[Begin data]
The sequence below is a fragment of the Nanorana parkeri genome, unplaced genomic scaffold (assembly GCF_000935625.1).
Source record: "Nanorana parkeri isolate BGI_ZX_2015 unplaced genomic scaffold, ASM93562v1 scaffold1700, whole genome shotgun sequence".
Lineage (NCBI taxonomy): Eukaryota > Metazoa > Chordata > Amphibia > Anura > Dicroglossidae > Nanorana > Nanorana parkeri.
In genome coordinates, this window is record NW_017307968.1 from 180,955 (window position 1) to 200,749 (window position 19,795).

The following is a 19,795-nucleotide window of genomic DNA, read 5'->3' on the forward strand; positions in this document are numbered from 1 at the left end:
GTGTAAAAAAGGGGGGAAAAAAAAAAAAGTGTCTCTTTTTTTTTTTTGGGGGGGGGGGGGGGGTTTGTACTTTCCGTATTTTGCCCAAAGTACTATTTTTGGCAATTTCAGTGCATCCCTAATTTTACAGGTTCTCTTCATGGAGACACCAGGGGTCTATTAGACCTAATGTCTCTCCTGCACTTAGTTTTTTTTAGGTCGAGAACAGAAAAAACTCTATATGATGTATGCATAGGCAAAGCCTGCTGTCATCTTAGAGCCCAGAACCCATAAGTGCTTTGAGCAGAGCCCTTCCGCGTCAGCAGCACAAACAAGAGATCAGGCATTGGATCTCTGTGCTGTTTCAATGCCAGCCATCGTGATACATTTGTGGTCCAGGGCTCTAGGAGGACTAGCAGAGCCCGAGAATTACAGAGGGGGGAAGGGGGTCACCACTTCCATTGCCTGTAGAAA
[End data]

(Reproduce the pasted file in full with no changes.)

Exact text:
The sequence below is a fragment of the Nanorana parkeri genome, unplaced genomic scaffold (assembly GCF_000935625.1).
Source record: "Nanorana parkeri isolate BGI_ZX_2015 unplaced genomic scaffold, ASM93562v1 scaffold1700, whole genome shotgun sequence".
Lineage (NCBI taxonomy): Eukaryota > Metazoa > Chordata > Amphibia > Anura > Dicroglossidae > Nanorana > Nanorana parkeri.
In genome coordinates, this window is record NW_017307968.1 from 180,955 (window position 1) to 200,749 (window position 19,795).

The following is a 19,795-nucleotide window of genomic DNA, read 5'->3' on the forward strand; positions in this document are numbered from 1 at the left end:
GTGTAAAAAAGGGGGGAAAAAAAAAAAAGTGTCTCTTTTTTTTTTTTGGGGGGGGGGGGGGGGTTTGTACTTTCCGTATTTTGCCCAAAGTACTATTTTTGGCAATTTCAGTGCATCCCTAATTTTACAGGTTCTCTTCATGGAGACACCAGGGGTCTATTAGACCTAATGTCTCTCCTGCACTTAGTTTTTTTTAGGTCGAGAACAGAAAAAACTCTATATGATGTATGCATAGGCAAAGCCTGCTGTCATCTTAGAGCCCAGAACCCATAAGTGCTTTGAGCAGAGCCCTTCCGCGTCAGCAGCACAAACAAGAGATCAGGCATTGGATCTCTGTGCTGTTTCAATGCCAGCCATCGTGATACATTTGTGGTCCAGGGCTCTAGGAGGACTAGCAGAGCCCGAGAATTACAGAGGGGGGAAGGGGGTCACCACTTCCATTGCCTGTAGAAA